All writers have a process that allows them to create. However, the art of "Writing" is often mistaken for that "Process." Hopefully this blog explains the difference, and inspires people to develop their crafts, become writers, or just keep on writing.

Friday, November 1, 2019

So You Want to Be A Writer?

I get a lot of inspiration for these posts from the different writing workshops I attend. Questions come up from all kinds of writers, from those just getting their feet wet to those who have already been published. The process of writing is one of constant growth, so there are always questions to be asked, subjects to be discussed, and so on. However, after reviewing through my many posts, I realized I have stepped around one simple question: "How do I become a writer?"

This is a pretty simple question, but in my opinion, it's a deceptive simplicity. When any writer is asked this, there is the instinctive answer to start writing. That's true, but it's the easy way out. Rather, when I hear that question, I think about what the person is really asking. There is something more going on, and a satisfying answer will address that issue rather than the simple approach. So let's start there.

Whoever asks this question is likely fully capable of putting words to paper. When someone walks into my workshop, sits down, and asks that question, I go beyond those simple words. With a little exploration, the meaning of the question comes out. They are really asking, "How can I do what you all do? How can I become that person?" Those are questions I can work with. So let's offer a few simple steps on achieving that.

First, focus on one idea. Plenty of people want to write their personal story - but that's not just one story, so writing it seems impossible. Narrow down the life story to one message, one idea. Everyone has a life worth writing about, but explore it from one concept that defines the story you want to tell. My life story might be interesting, but spilling my guts out about everything that happened over the past 51 years would be confusing. Focusing on the stories that brought me from an economist's desk to writing fiction; that's more interesting.

Second, set aside all those hang-ups about not being that great. Nobody starts their writing career by being a great writer. Everyone launches their life of writing somewhere between horrible and tolerable. Even those with natural gifts still make simple mistakes, screw up the grammar, let stories wander, and all the other things that humans do. Accept the fact that your first works will need serious repair. You will fail. You will stumble and fall. You will feel genuinely dejected at times. These are all parts of being a writer.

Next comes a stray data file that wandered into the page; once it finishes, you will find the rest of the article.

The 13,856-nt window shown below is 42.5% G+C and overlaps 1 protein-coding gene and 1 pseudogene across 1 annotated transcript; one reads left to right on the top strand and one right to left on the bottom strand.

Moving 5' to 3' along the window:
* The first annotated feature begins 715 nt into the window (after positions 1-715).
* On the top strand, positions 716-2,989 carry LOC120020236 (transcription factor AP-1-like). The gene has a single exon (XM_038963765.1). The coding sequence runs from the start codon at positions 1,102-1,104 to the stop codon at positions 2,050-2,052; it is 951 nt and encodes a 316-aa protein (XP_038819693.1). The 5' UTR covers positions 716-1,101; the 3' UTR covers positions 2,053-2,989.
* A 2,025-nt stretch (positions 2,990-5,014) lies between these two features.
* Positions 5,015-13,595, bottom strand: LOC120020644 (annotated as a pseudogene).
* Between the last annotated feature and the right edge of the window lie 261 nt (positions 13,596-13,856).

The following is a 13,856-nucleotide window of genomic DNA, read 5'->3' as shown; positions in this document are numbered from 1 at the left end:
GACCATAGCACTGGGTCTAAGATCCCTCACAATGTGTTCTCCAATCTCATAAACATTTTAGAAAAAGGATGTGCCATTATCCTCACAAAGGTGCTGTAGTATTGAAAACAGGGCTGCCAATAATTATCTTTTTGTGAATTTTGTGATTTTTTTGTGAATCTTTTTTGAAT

Also, give yourself credit. Writing is not easy. It is brutal at times. The writer's development comes with plenty of growing pains, and plenty of scars from mistakes and missteps. All those cuts and scrapes, the skinned knees and bloodied lips, the constant bruises we acquire all teach us something. All that pain can be difficult to endure, so definitely give yourself credit for taking the beating that comes with growth.

Lastly, explore. If you want to write about your favorite memory, challenge yourself to explore what made it so special. Look for that deeper meaning. Examine it from all sides, and put the discoveries into your writing. This might not change the story you write, but it develops a habit of exploring the subject. As writers, our stories grow as we grow, and their details come forth as we develop that sense of exploration.

This is the long answer to, "How do I become a writer?" There's no easy answer; just many little answers. It's a neverending journey, so there is no one conclusive answer. This post merely offers advice, and there are my keys to starting that adventure.

Oh - and start writing.

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